Babylon originally planned to start production in March 2020, but the pandemic and filming did not start until July 2021 in Santa Clarita. The area remains a hotbed for Hollywood filming, dating back to the silent era when Chaplin shot Modern times on the high plateau area, 40 km north of LA. The mansion of the late western star William S. Hart served as the domicile of Pitt’s movie star character in the film, Jack Conrad.
Plouffe told us on Crew Call, “There was something essential to us about making the movie the way movies were made in the ’20s, in the places where they made movies and not faking it.”
Despite California’s tax credits and filming locally, there is a cost to lensing a production in California given the higher proportion of union labor. Not to mention the start and stop of making a film during Covid which also affected production costs for the worst Amsterdam. Emma Stone originally had the female lead before she left due to a scheduling conflict in December 2020. That’s when Robbie’s attachment was announced, as Deadline first reported.
Typically, films from a previous studio regime become orphans as new masters emerge, but that didn’t happen with this one Babylon. Godfrey left in June 2020 when Watts arrived. She left shortly after Jim Gianopulos was fired as chairman and CEO in September 2021, when Robbins took over. He has nothing but support Babylon and Chazelle, awarding the Oscar-winning La La Land director a first-look production deal for his Wild Chickens label at Paramount.
Babylon will hit Paramount+ before its Epix pay-TV window. Exhibitor sources tell me it’s in a 45-day theatrical window. The studio shed risk in Toronto-based co-financier C2 Motion Picture Group, led by Jason Cloth, who I’m told has a significant stake in the film. At an international box office of $230m. and $20 million. domestically estimated finale it would trigger revenues of $114m. in cinema rentals, $10 million. in domestic home entertainment and streaming, $28m. in international entertainment, $2 million. in domestic free-to-air TV, $4m. pay TV and $40 million in international payments. That’s $198M in revenue against $188M in costs, which includes equity, residuals and interest for $10M profit (but that’s not likely to happen). Please note: No producer or Dwayne Johnson gave us these numbers (stars and producers don’t have access to studio P&L statements, duh). These estimates come from film financing sources and are on par with all the P&L calculations and research we’ve done over the years.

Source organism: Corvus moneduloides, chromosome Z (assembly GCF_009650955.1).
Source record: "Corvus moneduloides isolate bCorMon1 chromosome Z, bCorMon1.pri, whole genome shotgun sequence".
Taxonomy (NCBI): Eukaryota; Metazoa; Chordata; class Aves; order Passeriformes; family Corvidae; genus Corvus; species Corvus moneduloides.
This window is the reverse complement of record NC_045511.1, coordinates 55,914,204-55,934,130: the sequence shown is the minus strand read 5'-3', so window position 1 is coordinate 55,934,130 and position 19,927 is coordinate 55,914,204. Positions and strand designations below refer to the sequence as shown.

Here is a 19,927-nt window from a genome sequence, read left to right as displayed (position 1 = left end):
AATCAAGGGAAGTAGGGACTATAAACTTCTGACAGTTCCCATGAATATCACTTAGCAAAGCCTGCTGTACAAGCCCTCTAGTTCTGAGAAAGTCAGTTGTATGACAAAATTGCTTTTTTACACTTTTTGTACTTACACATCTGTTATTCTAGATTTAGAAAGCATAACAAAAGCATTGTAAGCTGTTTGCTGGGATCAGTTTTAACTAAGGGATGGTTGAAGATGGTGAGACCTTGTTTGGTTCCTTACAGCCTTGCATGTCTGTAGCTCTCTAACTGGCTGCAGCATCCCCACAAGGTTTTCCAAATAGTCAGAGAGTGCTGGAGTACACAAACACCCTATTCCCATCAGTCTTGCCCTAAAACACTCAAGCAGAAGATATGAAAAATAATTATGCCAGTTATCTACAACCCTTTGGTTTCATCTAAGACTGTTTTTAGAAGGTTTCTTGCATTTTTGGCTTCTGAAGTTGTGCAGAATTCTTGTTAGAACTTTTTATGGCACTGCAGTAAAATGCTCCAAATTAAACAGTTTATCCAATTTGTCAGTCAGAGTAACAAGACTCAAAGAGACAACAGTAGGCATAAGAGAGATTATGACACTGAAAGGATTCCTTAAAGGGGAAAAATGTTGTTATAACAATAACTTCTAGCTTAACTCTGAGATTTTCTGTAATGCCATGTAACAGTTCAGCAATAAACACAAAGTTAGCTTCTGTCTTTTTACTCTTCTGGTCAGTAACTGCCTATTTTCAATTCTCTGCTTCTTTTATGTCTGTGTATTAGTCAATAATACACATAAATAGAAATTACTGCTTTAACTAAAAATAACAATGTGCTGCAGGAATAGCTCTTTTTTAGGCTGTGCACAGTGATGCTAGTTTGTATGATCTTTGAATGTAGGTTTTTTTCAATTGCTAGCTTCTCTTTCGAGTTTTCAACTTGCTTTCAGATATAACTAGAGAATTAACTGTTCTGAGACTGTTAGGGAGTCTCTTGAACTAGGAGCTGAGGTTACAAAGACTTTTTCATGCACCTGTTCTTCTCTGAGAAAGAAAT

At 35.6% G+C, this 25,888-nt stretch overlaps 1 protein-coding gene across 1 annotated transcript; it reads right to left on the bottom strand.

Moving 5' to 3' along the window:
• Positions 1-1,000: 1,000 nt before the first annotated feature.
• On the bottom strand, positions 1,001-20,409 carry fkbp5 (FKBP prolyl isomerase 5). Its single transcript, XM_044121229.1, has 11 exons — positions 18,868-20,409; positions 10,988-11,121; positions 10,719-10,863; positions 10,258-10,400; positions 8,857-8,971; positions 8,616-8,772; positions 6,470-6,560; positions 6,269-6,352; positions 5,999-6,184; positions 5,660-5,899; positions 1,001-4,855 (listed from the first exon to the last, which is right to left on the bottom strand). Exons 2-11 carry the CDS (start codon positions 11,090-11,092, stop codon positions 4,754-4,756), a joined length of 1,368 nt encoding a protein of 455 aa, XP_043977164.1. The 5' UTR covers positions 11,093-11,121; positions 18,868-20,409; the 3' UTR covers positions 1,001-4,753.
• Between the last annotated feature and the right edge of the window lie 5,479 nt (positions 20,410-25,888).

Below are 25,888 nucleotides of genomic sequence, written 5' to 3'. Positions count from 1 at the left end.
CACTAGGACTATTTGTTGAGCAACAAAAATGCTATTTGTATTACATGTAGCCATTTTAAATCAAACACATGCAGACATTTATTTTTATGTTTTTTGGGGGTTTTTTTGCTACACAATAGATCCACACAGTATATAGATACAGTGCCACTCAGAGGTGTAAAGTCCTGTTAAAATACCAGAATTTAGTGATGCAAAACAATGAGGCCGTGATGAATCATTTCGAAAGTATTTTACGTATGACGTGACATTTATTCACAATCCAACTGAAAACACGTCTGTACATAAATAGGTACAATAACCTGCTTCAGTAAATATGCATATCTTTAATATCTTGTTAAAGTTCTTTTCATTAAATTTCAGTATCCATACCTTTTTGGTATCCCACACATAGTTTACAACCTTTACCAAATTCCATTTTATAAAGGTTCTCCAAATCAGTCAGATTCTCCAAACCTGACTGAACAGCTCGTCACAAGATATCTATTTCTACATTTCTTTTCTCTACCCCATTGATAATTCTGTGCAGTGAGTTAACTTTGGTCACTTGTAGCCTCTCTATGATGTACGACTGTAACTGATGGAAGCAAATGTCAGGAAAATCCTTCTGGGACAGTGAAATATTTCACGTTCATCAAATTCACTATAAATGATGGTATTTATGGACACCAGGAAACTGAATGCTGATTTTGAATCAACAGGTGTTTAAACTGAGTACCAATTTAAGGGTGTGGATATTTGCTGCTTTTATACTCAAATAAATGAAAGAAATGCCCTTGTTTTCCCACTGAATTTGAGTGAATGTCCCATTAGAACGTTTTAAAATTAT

Says an insider connected to the production defender Babylon‘s production costs: “We moved so fast to get what we needed. We didn’t have the luxury of one more dollar. It was the incredible faith of Paramount that moved mountains to get this movie made and Damien’s vision .”
“The movie became a spiritual mission, so different from the green screen Marvel movies,” adds our source, “We didn’t have a lot of money and not a lot of money was coming in.”
As for Paramount, and the outlook for awards season Babylon, it’s nowhere near fading to black.